Friday, March 21, 2014

Beethoven the Experimenter

With all the pianists in conservatories encouraged to learn as many pieces as possible within the shortest possible time little room is left to value the experimentation of Beethoven.  There is no time to notice that counting to four gets to be boring; doing so saves a great deal of time, you see.

But there are so many instances in which counting to four completely destroys the creative impulse, not even to mention the underlying wit of the master.  How often does he take four note figures and compound them into sets of fives?  or threes?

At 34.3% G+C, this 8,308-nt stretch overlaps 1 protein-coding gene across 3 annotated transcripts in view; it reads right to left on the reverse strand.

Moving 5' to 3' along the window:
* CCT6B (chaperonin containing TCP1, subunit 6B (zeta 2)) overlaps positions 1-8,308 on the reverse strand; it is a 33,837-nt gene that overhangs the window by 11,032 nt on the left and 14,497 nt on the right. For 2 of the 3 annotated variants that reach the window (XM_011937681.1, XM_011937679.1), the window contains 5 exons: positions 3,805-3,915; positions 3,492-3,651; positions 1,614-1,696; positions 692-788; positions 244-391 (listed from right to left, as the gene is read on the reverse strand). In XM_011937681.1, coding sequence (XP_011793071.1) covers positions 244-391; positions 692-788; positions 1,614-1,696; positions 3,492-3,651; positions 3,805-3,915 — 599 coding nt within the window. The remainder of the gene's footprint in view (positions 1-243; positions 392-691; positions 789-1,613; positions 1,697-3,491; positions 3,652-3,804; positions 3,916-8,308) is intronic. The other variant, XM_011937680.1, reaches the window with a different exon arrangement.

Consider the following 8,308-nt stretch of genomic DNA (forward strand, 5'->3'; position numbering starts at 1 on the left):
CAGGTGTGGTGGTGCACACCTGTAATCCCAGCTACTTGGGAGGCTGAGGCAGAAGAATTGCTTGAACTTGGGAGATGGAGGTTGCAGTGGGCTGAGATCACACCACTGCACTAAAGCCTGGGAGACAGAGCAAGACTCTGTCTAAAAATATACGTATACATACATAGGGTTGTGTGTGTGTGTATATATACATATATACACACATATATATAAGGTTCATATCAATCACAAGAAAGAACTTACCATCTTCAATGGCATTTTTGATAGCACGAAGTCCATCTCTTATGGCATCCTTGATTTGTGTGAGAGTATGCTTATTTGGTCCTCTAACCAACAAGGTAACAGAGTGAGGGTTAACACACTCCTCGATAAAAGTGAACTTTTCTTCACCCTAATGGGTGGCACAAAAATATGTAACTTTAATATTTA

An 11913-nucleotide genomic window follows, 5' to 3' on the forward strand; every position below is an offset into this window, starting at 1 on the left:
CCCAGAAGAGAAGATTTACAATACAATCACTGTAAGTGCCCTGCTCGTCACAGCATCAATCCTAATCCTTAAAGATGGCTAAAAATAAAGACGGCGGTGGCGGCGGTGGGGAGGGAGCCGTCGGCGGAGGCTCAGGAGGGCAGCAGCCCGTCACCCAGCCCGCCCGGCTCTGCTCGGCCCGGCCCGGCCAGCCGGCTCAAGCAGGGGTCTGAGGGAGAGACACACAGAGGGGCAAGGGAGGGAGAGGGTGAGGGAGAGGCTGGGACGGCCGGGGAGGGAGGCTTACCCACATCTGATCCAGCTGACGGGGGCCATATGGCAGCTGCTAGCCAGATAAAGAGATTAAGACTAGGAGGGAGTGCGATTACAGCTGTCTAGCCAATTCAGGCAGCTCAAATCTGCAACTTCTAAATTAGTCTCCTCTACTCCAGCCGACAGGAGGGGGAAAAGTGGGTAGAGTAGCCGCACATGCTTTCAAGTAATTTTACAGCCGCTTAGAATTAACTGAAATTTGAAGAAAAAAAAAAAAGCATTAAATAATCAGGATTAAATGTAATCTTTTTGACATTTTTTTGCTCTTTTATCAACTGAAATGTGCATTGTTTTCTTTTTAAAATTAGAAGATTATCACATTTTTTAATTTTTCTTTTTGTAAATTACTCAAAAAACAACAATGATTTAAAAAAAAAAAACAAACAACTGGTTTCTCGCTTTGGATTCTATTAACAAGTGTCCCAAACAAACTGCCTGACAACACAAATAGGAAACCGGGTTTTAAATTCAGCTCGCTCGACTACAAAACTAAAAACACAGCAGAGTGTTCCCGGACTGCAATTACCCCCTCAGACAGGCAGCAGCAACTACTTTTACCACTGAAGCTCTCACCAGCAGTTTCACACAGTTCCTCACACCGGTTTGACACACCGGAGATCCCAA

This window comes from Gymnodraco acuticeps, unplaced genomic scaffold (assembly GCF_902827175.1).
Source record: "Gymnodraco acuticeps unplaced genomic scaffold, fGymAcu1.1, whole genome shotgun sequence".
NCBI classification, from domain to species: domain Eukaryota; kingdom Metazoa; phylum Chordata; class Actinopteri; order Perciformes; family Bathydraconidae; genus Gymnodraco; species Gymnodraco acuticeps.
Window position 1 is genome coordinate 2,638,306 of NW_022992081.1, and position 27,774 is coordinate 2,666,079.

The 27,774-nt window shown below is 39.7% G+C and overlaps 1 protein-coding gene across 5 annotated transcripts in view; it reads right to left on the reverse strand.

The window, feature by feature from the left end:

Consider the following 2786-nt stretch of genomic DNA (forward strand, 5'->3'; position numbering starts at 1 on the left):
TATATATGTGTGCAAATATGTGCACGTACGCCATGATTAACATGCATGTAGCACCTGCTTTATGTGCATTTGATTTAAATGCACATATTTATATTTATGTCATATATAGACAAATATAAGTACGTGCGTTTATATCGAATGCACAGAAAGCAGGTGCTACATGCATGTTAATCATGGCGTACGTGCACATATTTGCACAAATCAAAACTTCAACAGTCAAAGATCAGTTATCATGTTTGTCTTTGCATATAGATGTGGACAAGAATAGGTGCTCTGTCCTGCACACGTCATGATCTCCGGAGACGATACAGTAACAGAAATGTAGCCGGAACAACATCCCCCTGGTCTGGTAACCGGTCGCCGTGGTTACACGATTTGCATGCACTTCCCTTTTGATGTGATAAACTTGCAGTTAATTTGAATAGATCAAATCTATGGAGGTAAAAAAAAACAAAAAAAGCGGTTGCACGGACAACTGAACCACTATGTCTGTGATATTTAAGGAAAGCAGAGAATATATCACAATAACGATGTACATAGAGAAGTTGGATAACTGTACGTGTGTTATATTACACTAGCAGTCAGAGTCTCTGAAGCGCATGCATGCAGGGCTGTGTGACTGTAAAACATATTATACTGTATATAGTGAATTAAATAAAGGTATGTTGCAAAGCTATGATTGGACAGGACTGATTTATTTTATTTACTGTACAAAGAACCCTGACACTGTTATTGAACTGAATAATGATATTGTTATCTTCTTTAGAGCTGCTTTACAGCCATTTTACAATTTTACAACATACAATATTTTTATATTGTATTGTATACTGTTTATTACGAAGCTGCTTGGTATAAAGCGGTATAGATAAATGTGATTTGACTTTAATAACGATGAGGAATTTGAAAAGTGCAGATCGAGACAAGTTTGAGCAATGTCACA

This morning my young adult computer animator student coaxed groups of threes out of the four-note broken chords in the "Moonlight" Sonata, third movement.  It took some doing, as it is, at first, counterintuitive.  I let it take as long as it had to take for him to "get" it, at which point the sense of it was so evident that it would now be inconceivable to approach it any other way.